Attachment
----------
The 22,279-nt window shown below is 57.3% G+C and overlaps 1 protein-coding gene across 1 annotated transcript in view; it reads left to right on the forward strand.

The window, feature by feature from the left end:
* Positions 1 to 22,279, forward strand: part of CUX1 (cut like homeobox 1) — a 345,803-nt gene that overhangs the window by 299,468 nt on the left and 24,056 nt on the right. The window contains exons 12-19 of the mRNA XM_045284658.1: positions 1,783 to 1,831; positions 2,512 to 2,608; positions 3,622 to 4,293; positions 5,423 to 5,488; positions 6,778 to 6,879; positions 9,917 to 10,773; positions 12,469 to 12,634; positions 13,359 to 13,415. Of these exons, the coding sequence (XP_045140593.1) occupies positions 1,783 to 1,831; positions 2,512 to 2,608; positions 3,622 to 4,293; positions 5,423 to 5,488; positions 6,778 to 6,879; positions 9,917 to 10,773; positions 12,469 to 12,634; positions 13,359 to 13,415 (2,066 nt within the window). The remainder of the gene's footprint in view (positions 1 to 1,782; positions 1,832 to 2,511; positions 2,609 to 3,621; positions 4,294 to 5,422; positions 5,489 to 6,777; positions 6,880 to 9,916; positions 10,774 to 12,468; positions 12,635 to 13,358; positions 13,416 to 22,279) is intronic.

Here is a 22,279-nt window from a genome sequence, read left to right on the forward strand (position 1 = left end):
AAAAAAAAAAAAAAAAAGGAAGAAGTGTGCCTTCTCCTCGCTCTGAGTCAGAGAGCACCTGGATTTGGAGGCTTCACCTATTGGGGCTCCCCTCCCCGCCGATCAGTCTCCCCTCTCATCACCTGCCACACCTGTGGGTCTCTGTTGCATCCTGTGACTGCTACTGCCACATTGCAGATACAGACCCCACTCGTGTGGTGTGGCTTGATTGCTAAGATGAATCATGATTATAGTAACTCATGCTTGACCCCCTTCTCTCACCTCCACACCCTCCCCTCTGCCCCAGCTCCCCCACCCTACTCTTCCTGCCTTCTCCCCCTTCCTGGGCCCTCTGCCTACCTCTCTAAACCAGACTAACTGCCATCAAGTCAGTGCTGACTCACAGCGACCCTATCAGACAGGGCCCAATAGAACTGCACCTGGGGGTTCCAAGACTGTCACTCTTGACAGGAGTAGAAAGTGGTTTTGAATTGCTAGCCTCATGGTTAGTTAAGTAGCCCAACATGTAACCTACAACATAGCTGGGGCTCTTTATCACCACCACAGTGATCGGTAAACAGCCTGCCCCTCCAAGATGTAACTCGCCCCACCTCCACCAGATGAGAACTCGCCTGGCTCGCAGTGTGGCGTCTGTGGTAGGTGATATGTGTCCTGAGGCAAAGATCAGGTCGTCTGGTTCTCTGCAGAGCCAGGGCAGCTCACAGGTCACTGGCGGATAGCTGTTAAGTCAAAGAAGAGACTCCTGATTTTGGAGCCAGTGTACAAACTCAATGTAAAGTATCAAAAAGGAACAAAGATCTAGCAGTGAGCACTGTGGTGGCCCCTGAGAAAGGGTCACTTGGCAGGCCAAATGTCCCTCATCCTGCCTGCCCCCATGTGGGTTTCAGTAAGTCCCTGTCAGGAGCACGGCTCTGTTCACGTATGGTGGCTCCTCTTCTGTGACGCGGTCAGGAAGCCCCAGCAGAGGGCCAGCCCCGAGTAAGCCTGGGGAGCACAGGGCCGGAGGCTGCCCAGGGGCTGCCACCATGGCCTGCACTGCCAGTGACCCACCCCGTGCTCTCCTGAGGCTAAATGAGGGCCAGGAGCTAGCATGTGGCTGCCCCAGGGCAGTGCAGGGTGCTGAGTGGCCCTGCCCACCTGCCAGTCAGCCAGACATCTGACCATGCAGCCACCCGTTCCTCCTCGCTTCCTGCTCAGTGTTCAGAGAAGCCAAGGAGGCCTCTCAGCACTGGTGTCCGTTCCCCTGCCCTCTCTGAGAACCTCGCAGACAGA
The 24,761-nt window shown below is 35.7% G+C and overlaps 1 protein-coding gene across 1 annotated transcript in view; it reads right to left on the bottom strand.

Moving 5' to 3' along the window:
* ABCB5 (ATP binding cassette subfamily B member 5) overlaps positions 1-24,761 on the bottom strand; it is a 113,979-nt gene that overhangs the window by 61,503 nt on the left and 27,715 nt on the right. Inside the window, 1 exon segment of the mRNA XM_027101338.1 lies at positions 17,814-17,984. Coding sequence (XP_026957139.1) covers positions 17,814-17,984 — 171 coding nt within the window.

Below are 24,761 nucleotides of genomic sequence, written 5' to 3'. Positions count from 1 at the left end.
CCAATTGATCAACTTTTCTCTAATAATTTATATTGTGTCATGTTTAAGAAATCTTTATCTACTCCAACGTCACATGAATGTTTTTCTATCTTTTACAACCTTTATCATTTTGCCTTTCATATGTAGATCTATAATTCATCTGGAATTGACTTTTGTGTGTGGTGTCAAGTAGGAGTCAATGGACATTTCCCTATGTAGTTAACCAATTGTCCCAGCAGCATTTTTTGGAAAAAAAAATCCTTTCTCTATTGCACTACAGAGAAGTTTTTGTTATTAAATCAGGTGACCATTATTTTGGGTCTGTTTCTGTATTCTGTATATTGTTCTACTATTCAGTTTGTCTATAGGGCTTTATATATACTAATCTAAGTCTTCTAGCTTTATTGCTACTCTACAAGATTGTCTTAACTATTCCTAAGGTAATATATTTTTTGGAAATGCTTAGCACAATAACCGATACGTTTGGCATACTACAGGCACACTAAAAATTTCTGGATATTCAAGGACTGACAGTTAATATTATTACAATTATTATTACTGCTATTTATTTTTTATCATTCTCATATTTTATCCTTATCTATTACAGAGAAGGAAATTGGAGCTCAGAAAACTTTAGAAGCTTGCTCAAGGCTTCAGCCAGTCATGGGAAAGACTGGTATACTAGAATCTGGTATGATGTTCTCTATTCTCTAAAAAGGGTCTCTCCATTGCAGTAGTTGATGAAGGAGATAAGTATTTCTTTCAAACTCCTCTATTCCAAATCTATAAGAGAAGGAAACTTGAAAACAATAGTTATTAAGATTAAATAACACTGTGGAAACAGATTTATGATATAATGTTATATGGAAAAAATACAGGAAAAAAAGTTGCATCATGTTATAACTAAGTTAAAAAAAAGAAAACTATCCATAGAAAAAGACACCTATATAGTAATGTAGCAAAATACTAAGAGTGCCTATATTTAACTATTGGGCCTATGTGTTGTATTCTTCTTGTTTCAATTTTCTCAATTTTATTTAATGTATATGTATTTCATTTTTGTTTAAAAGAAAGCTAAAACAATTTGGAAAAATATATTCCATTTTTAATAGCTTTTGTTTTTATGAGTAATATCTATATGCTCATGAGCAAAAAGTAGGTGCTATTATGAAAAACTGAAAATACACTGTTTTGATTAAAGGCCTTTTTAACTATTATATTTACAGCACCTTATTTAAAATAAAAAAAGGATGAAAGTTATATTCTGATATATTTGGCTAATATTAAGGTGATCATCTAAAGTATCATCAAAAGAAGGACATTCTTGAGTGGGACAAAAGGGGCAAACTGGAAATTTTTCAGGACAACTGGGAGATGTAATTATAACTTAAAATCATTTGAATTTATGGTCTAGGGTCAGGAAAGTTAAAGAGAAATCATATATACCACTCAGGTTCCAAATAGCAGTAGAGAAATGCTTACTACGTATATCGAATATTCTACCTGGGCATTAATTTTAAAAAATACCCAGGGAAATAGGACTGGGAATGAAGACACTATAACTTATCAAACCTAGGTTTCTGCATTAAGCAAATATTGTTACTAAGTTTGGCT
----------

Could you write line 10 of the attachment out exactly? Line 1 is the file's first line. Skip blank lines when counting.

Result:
CCAATTGATCAACTTTTCTCTAATAATTTATATTGTGTCATGTTTAAGAAATCTTTATCTACTCCAACGTCACATGAATGTTTTTCTATCTTTTACAACCTTTATCATTTTGCCTTTCATATGTAGATCTATAATTCATCTGGAATTGACTTTTGTGTGTGGTGTCAAGTAGGAGTCAATGGACATTTCCCTATGTAGTTAACCAATTGTCCCAGCAGCATTTTTTGGAAAAAAAAATCCTTTCTCTATTGCACTACAGAGAAGTTTTTGTTATTAAATCAGGTGACCATTATTTTGGGTCTGTTTCTGTATTCTGTATATTGTTCTACTATTCAGTTTGTCTATAGGGCTTTATATATACTAATCTAAGTCTTCTAGCTTTATTGCTACTCTACAAGATTGTCTTAACTATTCCTAAGGTAATATATTTTTTGGAAATGCTTAGCACAATAACCGATACGTTTGGCATACTACAGGCACACTAAAAATTTCTGGATATTCAAGGACTGACAGTTAATATTATTACAATTATTATTACTGCTATTTATTTTTTATCATTCTCATATTTTATCCTTATCTATTACAGAGAAGGAAATTGGAGCTCAGAAAACTTTAGAAGCTTGCTCAAGGCTTCAGCCAGTCATGGGAAAGACTGGTATACTAGAATCTGGTATGATGTTCTCTATTCTCTAAAAAGGGTCTCTCCATTGCAGTAGTTGATGAAGGAGATAAGTATTTCTTTCAAACTCCTCTATTCCAAATCTATAAGAGAAGGAAACTTGAAAACAATAGTTATTAAGATTAAATAACACTGTGGAAACAGATTTATGATATAATGTTATATGGAAAAAATACAGGAAAAAAAGTTGCATCATGTTATAACTAAGTTAAAAAAAAGAAAACTATCCATAGAAAAAGACACCTATATAGTAATGTAGCAAAATACTAAGAGTGCCTATATTTAACTATTGGGCCTATGTGTTGTATTCTTCTTGTTTCAATTTTCTCAATTTTATTTAATGTATATGTATTTCATTTTTGTTTAAAAGAAAGCTAAAACAATTTGGAAAAATATATTCCATTTTTAATAGCTTTTGTTTTTATGAGTAATATCTATATGCTCATGAGCAAAAAGTAGGTGCTATTATGAAAAACTGAAAATACACTGTTTTGATTAAAGGCCTTTTTAACTATTATATTTACAGCACCTTATTTAAAATAAAAAAAGGATGAAAGTTATATTCTGATATATTTGGCTAATATTAAGGTGATCATCTAAAGTATCATCAAAAGAAGGACATTCTTGAGTGGGACAAAAGGGGCAAACTGGAAATTTTTCAGGACAACTGGGAGATGTAATTATAACTTAAAATCATTTGAATTTATGGTCTAGGGTCAGGAAAGTTAAAGAGAAATCATATATACCACTCAGGTTCCAAATAGCAGTAGAGAAATGCTTACTACGTATATCGAATATTCTACCTGGGCATTAATTTTAAAAAATACCCAGGGAAATAGGACTGGGAATGAAGACACTATAACTTATCAAACCTAGGTTTCTGCATTAAGCAAATATTGTTACTAAGTTTGGCT